3) Spread the potatoes over the filling.  Make it fluffy!!  If you’re like me, more salt and pepper over the top.  Then we’re gonna be bad… and dot some little cubes of butter all over before this baby hits the oven.  And bake at 350°F, though you can turn the temperature higher if you’re lacking patience…  Until the potatoes are lightly browned…  And that butter has melted and adorned the crevices like rivers running through mountains…

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You can serve this right away.  Maybe along a nice salad like this one.

Or this one.

And for dessert, maybe some Cranberry Orange Banana Bread?

And/or irresistible Pumpkin Blondies?

Some notes…  This recipe can be adjusted in various ways.  For one, you can use different veggies than listed.  Just keep texture in mind.  You don’t want a mushy filling, so different types of mushrooms, root veggies, lentils, corn, quinoa, etc, are good options.  Second, you can use different types of potatoes, but some are more waxy versus starchy like Russets, so do your research and see what will be good for mashing.  Third, want to make this a little healthier?  Use Greek yogurt mixed with the juice of one lemon instead of sour cream.  And olive oil instead of butter?  Totally okay.  FOURTH!  Want to make it vegan?  There are plenty of vegan substitutes for butter and sour cream.  But if you have trouble getting them near you, just ask, I’ll help you out with what you got.

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And finally… Share =)

 

How Hard Can It Be? January 15, 2013

Filed under: Recipes — rabbit @ 9:29 am
Tags: , , , , , ,

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I consider myself lucky.

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I enjoy fruits and veggies.  And herbs and spices.  All sorts.

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And I know how to use them.

I know what they do for me.

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I know for a lot of people the sheer thought of a broccoli floret, a carrot, beans, or even a plate of spinach sauteed with garlic– is traumatizing.  Whereas to me, they’re beautiful.  Raw, cooked, paired with dressing or dips, I just love my plant food.  At work I’m offered pasta, eggs, bread.  I have cookies and cakes and icing and chocolate at my immediate disposal.  I taste some things, but that is it.  Not because I dislike these items, but because A) I don’t like to take too much food from work, and B) I know how these foods make me feel physically, as opposed to the fresh fruits and veggies I bring from home.  My biggest indulgence on the clock is spinach gnocchi when the Miss sneaks over a couple pieces.  She’s lovely.  I sometimes take home with me her sweet potato salad or jalapeno corn muffins.  But she knows the best things to give me are celery, broccoli, tomatoes, arugula in lemon dressing, or even a spoonfull of chipotle pepper!  And yes, I eat the chipotle pepper straight up (while co-workers stare in amazement).  One time she brought me all the vegetable scraps from a crudite platter she was doing.  Cabbage, carrots, bell peppers, cauliflower… Best day at work.  Ever.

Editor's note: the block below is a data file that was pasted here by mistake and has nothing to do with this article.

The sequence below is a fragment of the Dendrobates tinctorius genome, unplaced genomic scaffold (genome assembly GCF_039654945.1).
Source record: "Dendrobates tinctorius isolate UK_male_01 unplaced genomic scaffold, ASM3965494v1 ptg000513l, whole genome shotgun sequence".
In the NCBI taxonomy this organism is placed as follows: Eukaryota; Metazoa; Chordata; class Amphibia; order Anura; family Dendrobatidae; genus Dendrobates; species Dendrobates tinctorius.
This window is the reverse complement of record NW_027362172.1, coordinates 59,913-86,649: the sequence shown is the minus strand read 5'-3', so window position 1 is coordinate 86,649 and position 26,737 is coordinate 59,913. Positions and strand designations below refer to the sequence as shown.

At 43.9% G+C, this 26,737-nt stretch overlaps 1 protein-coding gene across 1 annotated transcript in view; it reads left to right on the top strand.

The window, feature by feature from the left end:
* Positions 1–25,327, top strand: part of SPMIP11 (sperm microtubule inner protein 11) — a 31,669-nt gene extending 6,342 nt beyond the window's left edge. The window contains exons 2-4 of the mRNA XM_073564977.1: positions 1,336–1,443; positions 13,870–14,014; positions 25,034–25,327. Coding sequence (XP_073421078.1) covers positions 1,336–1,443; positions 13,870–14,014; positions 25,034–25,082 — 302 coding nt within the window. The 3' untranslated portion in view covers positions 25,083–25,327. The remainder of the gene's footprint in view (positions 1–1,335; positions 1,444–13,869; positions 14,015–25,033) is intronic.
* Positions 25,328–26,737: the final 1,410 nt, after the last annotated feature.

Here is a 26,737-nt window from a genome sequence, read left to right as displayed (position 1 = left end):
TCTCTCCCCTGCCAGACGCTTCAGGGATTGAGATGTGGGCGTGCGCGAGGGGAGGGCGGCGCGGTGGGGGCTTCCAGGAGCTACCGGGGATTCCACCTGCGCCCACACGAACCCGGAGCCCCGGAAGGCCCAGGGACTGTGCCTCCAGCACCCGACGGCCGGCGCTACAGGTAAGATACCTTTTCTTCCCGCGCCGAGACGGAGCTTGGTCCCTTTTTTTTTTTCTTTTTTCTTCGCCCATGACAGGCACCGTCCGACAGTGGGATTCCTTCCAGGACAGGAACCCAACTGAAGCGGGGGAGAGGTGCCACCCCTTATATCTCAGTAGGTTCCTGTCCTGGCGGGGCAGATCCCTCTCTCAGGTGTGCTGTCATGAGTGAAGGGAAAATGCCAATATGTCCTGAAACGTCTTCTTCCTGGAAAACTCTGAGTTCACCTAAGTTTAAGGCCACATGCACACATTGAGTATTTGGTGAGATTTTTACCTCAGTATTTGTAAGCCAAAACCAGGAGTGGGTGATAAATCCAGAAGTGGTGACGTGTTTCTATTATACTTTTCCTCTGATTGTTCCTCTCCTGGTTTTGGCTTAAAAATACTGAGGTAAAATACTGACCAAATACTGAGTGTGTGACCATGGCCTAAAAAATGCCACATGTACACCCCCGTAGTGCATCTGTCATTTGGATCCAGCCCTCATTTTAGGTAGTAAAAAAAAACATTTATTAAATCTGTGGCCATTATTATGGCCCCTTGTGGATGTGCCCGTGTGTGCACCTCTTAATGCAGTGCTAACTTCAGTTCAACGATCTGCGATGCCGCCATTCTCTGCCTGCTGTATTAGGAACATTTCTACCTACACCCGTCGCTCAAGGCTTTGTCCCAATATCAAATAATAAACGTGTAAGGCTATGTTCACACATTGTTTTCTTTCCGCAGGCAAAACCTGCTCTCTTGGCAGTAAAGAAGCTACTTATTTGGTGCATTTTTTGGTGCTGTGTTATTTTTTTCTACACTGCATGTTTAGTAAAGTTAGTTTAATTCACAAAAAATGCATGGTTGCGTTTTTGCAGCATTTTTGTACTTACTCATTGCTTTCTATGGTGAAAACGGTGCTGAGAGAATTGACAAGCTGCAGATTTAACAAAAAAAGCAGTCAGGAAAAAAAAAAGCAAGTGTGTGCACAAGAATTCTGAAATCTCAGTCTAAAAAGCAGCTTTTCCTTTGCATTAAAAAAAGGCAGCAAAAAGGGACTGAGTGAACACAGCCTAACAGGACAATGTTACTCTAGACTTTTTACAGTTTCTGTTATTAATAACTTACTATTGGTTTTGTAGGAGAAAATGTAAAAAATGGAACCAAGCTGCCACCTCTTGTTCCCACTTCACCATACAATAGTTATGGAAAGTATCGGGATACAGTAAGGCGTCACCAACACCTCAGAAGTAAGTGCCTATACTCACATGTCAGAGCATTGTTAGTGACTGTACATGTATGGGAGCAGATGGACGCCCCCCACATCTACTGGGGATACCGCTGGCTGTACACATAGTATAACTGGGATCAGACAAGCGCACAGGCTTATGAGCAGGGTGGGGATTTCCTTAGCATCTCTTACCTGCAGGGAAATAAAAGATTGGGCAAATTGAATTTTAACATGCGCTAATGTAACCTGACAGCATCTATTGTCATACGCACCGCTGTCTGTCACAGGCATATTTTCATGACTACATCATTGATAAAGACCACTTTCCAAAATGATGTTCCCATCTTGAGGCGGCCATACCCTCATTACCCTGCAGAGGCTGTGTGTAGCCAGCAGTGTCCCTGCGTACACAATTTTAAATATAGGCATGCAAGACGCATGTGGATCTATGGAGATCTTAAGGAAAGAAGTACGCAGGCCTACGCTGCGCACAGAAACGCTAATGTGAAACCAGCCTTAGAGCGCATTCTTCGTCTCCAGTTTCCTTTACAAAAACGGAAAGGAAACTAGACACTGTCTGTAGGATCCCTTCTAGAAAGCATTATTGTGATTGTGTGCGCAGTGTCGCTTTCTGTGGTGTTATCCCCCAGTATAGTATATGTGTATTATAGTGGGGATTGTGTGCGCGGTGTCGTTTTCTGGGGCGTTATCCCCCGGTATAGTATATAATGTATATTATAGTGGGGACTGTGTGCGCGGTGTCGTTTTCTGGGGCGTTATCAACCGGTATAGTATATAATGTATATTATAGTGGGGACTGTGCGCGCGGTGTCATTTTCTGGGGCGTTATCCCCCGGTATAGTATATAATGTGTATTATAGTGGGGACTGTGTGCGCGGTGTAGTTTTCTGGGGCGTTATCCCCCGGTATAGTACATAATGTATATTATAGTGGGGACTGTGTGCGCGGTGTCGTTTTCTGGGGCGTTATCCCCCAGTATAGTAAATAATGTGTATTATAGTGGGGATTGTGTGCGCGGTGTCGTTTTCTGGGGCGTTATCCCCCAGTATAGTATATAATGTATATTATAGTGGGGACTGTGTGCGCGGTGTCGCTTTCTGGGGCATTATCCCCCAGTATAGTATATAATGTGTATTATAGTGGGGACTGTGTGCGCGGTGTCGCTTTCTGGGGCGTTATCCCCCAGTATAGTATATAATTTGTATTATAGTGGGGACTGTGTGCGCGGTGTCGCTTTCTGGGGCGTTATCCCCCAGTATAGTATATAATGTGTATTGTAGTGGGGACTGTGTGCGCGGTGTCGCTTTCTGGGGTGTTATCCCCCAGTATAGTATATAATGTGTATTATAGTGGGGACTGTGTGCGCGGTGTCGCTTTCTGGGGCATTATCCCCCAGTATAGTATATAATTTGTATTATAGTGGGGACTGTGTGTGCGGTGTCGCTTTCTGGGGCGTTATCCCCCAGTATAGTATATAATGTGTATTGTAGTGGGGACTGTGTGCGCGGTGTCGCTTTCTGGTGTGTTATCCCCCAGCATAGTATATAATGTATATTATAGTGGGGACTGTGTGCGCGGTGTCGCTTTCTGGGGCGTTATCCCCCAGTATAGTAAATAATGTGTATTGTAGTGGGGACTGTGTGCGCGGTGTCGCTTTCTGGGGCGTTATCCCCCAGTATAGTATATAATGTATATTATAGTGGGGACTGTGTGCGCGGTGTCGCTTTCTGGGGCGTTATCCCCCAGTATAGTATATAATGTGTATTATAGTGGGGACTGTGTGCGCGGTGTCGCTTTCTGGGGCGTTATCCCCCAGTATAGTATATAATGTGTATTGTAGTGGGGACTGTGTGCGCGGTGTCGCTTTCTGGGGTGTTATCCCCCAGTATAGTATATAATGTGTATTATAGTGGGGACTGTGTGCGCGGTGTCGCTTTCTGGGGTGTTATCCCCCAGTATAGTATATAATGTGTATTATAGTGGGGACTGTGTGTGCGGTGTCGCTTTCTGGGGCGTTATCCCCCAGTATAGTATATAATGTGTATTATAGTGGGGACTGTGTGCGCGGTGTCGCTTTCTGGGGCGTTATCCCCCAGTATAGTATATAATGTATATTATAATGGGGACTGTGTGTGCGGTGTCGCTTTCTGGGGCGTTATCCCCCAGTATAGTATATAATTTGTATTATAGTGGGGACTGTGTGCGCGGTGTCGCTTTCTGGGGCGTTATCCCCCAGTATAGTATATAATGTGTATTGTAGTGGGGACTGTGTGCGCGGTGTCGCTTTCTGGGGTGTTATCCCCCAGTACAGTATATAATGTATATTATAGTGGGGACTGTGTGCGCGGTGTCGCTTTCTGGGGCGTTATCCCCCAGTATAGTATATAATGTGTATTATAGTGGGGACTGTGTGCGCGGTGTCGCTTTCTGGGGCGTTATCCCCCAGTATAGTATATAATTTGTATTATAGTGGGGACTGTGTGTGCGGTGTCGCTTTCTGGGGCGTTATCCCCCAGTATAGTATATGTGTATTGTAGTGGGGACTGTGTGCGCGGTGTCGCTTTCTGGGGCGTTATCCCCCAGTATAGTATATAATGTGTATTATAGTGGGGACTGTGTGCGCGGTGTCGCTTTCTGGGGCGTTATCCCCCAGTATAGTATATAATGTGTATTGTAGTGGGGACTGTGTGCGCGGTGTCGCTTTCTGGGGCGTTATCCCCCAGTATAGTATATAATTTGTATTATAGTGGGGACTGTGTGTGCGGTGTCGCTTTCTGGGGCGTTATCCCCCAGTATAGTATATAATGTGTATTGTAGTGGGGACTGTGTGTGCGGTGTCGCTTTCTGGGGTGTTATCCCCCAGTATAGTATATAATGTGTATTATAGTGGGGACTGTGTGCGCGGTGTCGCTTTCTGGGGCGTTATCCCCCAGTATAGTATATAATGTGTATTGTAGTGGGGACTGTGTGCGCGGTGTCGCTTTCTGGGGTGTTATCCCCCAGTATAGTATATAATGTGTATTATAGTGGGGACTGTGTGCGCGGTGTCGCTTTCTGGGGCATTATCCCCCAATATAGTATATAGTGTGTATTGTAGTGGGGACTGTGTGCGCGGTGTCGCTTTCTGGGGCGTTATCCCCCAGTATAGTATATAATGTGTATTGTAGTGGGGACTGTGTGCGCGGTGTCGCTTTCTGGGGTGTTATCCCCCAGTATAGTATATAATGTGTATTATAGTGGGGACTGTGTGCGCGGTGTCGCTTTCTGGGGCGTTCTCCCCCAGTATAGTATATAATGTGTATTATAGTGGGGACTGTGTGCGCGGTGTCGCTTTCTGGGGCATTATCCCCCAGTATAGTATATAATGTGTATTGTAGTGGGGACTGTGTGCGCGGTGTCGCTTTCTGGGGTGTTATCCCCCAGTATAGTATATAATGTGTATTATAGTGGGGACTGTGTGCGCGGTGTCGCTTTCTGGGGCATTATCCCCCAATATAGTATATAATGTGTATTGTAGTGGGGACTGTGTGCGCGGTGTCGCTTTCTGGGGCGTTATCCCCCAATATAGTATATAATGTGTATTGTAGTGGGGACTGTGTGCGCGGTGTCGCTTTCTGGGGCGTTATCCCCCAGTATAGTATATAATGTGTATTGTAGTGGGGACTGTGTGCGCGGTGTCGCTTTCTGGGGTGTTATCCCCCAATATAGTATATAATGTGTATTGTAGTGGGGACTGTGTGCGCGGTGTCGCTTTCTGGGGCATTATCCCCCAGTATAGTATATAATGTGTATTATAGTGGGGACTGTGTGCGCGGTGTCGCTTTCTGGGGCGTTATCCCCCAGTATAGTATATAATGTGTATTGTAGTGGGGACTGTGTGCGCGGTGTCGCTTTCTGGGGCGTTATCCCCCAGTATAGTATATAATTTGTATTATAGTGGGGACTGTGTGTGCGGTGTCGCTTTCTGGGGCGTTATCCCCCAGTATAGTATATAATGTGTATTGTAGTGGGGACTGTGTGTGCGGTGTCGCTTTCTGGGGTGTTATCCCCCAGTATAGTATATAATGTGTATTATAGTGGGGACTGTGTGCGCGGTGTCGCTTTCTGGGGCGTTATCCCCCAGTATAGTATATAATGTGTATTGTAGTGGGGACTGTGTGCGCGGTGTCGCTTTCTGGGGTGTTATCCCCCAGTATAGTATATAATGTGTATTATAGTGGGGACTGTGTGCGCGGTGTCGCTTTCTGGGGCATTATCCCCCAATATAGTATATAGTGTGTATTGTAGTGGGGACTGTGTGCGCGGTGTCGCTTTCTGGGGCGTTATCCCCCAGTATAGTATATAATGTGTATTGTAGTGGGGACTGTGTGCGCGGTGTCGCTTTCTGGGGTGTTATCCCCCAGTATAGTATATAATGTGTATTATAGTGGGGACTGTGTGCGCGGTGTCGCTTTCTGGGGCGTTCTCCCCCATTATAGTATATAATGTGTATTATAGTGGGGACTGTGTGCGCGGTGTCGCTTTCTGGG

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      I know.  Issues.  I have them.

Well, mental issues, yes.

Health issues?  Haven’t seen one in many moons…  Haven’t had a “real” cold in years– I swat them with chili peppers, garlic and onion.  The flu and I are complete strangers.  Headaches are rare, as is indigestion.  My digestive system and I have very clear communication…  take that as you will.

But.

I wasn’t always this way.  As a kid, I pretty much despised salad.  I was down with some fruit.  Apple juice was my beverage of choice.  But it ain’t an American childhood (especially in the 90’s) if you’re not eating garbage of some sort.  Pop Tarts, sugary cereals, hydrogenated oils, Handi-Snacks, Dunkaroos… y’all know what I’m talkin’ ’bout!  My immunity wasn’t bad, but it could’ve been better.  I remember horrible stomach pains at night, asking Dad to rub my back so I could try to fall asleep.  Mom did her best to feed us a healthy diet, but when so many crappy non-foods are marketed as “health food”… it’s not easy.  You have to educate yourself.  You have to research.  You have to learn and experiment and taste and do the whole trial-and-error.  Over and over and over.

Which is what I did, starting in my late teens and early twenties.

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Mmmmm, glad I did.

So, yes, I know.  It’s not easy.  You’re not born liking carrots and beets and greens.  But just like when we’re babies, we have to try foods several times, and in different preparations, to see if those foods are really not our thang.  I hope, if you’re one of those who’s afraid of plants, that this salad piques your interest, and that you try your hand at it, or at least one of the components, or another one of my recipes.  Personally, just the roasted beets and carrots are wonderful on their own.  I ate some for breakfast… But then again, of  course I would.